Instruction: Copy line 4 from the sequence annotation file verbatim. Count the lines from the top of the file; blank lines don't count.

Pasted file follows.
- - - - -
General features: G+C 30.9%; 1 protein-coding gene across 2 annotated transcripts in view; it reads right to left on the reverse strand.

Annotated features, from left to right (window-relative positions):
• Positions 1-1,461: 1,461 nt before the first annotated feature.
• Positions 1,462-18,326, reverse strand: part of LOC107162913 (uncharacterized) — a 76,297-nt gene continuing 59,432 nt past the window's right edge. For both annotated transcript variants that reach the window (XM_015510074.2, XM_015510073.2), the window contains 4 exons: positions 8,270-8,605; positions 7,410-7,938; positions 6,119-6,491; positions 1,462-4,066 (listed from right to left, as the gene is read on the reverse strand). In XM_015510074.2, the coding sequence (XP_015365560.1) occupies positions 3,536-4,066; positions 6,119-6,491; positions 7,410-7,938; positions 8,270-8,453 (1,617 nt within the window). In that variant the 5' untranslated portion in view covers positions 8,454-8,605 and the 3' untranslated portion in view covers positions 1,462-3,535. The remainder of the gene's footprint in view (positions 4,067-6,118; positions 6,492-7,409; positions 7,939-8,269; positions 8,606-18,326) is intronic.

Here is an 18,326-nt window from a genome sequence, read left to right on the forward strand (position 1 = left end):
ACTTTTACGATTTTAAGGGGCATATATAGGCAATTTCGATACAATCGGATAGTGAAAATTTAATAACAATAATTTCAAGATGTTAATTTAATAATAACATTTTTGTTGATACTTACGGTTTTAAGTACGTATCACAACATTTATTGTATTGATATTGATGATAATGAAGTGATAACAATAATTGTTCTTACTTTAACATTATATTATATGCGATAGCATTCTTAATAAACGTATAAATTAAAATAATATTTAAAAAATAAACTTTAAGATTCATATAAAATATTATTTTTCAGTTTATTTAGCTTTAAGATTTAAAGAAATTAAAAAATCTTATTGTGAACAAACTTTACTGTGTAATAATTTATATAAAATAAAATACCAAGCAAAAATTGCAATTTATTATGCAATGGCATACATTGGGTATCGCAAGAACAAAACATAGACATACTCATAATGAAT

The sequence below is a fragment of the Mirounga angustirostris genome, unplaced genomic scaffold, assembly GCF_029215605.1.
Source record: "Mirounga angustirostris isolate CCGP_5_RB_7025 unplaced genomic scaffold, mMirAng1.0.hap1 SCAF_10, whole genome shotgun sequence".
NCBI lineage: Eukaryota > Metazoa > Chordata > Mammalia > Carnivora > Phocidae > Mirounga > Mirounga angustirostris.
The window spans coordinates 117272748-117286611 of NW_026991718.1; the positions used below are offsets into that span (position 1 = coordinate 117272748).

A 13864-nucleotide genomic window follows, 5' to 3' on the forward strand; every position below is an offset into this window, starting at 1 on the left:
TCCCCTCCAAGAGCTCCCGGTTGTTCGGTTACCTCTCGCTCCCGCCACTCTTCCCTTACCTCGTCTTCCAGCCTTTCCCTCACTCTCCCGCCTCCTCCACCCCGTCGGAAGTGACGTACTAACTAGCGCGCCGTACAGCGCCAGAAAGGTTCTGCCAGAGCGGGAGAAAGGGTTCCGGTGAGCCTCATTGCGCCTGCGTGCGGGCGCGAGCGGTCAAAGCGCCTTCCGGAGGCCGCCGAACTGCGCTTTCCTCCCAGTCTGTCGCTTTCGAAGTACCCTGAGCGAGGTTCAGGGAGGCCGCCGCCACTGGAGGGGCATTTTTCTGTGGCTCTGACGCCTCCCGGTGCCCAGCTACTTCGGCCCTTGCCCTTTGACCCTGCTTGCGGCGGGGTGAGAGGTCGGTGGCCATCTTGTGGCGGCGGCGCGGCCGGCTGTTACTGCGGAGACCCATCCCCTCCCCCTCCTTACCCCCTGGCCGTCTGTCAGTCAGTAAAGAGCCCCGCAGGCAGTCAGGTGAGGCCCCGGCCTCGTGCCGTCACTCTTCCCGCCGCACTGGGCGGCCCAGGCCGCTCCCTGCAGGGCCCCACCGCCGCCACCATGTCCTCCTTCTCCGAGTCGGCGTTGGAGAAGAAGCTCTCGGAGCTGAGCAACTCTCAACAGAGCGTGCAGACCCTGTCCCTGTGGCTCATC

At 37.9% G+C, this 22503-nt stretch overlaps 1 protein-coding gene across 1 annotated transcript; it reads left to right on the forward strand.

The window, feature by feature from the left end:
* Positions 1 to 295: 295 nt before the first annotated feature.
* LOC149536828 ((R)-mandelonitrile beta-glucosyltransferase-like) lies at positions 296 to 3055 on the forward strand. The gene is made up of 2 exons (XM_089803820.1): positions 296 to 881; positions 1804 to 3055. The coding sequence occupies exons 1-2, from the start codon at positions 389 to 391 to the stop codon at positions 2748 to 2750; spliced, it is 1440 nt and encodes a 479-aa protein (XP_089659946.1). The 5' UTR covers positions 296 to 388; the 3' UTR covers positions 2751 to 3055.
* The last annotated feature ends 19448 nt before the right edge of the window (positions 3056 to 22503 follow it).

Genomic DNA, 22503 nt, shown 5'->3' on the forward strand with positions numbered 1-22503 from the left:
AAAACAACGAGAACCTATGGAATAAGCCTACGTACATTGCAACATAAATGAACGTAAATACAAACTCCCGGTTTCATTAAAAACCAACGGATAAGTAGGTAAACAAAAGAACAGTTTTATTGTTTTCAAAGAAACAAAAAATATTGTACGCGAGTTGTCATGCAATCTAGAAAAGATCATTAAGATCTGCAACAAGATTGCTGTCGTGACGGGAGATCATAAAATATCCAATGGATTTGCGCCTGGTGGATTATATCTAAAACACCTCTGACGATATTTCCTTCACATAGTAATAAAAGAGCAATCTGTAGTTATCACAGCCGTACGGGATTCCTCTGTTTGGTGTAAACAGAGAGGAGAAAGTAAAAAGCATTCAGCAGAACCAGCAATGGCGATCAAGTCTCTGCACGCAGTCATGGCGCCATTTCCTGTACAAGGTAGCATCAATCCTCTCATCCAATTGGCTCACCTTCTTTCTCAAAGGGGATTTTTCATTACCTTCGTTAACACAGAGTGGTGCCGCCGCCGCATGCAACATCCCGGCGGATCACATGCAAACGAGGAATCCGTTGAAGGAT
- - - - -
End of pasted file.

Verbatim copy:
• Positions 1,462-18,326, reverse strand: part of LOC107162913 (uncharacterized) — a 76,297-nt gene continuing 59,432 nt past the window's right edge. For both annotated transcript variants that reach the window (XM_015510074.2, XM_015510073.2), the window contains 4 exons: positions 8,270-8,605; positions 7,410-7,938; positions 6,119-6,491; positions 1,462-4,066 (listed from right to left, as the gene is read on the reverse strand). In XM_015510074.2, the coding sequence (XP_015365560.1) occupies positions 3,536-4,066; positions 6,119-6,491; positions 7,410-7,938; positions 8,270-8,453 (1,617 nt within the window). In that variant the 5' untranslated portion in view covers positions 8,454-8,605 and the 3' untranslated portion in view covers positions 1,462-3,535. The remainder of the gene's footprint in view (positions 4,067-6,118; positions 6,492-7,409; positions 7,939-8,269; positions 8,606-18,326) is intronic.